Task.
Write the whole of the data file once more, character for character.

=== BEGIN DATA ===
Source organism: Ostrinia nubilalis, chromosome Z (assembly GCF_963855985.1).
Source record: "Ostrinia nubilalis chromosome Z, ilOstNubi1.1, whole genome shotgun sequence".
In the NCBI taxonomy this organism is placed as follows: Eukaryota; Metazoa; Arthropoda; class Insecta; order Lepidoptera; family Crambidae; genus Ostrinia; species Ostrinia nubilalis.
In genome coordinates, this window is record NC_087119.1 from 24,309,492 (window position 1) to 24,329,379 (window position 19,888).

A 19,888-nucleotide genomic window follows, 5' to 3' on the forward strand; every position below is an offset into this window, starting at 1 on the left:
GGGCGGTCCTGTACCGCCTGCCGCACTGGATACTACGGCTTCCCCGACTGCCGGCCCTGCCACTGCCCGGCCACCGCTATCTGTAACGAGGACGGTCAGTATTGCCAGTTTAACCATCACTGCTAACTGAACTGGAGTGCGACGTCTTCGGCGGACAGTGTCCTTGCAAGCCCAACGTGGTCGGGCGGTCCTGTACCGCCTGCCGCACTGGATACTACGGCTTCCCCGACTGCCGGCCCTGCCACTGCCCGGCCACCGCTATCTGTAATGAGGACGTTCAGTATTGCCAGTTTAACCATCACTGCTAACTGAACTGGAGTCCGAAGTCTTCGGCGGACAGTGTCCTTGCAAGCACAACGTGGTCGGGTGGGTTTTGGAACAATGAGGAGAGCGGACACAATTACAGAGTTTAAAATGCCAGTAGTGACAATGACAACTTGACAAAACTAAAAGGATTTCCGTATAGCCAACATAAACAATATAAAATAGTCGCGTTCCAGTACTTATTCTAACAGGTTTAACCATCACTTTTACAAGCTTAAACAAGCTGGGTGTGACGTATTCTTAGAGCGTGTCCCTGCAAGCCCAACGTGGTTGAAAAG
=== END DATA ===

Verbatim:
Source organism: Ostrinia nubilalis, chromosome Z (assembly GCF_963855985.1).
Source record: "Ostrinia nubilalis chromosome Z, ilOstNubi1.1, whole genome shotgun sequence".
In the NCBI taxonomy this organism is placed as follows: Eukaryota; Metazoa; Arthropoda; class Insecta; order Lepidoptera; family Crambidae; genus Ostrinia; species Ostrinia nubilalis.
In genome coordinates, this window is record NC_087119.1 from 24,309,492 (window position 1) to 24,329,379 (window position 19,888).

A 19,888-nucleotide genomic window follows, 5' to 3' on the forward strand; every position below is an offset into this window, starting at 1 on the left:
GGGCGGTCCTGTACCGCCTGCCGCACTGGATACTACGGCTTCCCCGACTGCCGGCCCTGCCACTGCCCGGCCACCGCTATCTGTAACGAGGACGGTCAGTATTGCCAGTTTAACCATCACTGCTAACTGAACTGGAGTGCGACGTCTTCGGCGGACAGTGTCCTTGCAAGCCCAACGTGGTCGGGCGGTCCTGTACCGCCTGCCGCACTGGATACTACGGCTTCCCCGACTGCCGGCCCTGCCACTGCCCGGCCACCGCTATCTGTAATGAGGACGTTCAGTATTGCCAGTTTAACCATCACTGCTAACTGAACTGGAGTCCGAAGTCTTCGGCGGACAGTGTCCTTGCAAGCACAACGTGGTCGGGTGGGTTTTGGAACAATGAGGAGAGCGGACACAATTACAGAGTTTAAAATGCCAGTAGTGACAATGACAACTTGACAAAACTAAAAGGATTTCCGTATAGCCAACATAAACAATATAAAATAGTCGCGTTCCAGTACTTATTCTAACAGGTTTAACCATCACTTTTACAAGCTTAAACAAGCTGGGTGTGACGTATTCTTAGAGCGTGTCCCTGCAAGCCCAACGTGGTTGAAAAG